"Looking at the letters ""Babyan"", what did you associate with?" If you can answer immediately, it's too great.
Is it a Mac user who is looking at this column?
I don't like Macintosh. But when you present at a conference, the compatibility with the projector and the trouble is determined to be a Mac user. You garbled. When the iPad begins to appear, Mac users will tell you how amazing iPad is. Mac users are friendly to each other.
So a decade ago, I became a thinkpad audience because of the online information that businessmen who can love ThinkPad. That chestnut-moving guy feels like he can work, doesn't he? In the eighth year, we replaced the cooling fan and replaced it with a 2-TB SSD. It's a comfortable personal computer life because each teacher has a new chestnut, and Thinkpad users have an implicit consciousness of colleagues. If you are not editing videos, you can still use the model 10 years ago. Look, it's better than Mac. (I am dissatisfied with the latest thin Thinkpad, but I will not mention it here.)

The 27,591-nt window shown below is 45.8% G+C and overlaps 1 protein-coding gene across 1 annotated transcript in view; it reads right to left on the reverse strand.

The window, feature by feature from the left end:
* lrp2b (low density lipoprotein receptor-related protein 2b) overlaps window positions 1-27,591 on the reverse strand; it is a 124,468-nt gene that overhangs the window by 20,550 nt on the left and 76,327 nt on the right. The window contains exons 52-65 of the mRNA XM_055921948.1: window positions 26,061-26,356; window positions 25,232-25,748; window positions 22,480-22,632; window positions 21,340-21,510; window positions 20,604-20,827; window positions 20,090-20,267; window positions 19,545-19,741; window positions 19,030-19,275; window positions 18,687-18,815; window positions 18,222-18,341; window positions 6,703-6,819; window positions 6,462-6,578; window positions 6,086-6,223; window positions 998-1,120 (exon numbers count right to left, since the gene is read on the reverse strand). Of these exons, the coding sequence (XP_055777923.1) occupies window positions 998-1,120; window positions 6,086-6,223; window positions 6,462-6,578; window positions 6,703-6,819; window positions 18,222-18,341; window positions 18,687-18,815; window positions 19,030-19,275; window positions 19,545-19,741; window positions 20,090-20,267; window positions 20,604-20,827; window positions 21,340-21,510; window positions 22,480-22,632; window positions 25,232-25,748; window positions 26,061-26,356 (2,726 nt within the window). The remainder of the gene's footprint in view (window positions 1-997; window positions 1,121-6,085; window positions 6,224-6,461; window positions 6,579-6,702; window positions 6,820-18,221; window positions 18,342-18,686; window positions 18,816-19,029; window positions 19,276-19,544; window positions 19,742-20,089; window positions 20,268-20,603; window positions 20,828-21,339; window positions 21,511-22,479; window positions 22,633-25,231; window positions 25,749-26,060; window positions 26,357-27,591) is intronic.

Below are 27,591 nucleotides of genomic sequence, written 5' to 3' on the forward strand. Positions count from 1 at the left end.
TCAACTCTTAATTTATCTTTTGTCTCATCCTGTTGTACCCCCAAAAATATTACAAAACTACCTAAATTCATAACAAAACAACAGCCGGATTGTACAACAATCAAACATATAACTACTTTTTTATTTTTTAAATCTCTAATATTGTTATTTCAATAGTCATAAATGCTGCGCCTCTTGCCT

At that time, I have been in charge of a class (GMT exercise) that teaches first-year university students how to operate personal computers. In any case, the third to fourth year students are Mac users. I don't like a Mac, but I bought a used MacBook Air and began to learn how to do it. Then, why don't you hear that start-up sound? I heard it for the first time in 20 years. I didn't hear the recent notebook because it doesn't restart in person.
So 25 years ago, I bought my first PC and Macintosh performa for 150,000 yen, which I had saved in bytes. I miss the babyan sound, the launcher, and the face mark of the finder. The rainbow-colored apple mark disappeared, didn't it?
You know now. Bavien is the start-up sound of your Mac. Twenty years ago, I feel like it was a more "Babyan" sound that was a mowan, but is it not? Please let me know how it is represented in letters. (Alphabet is also acceptable)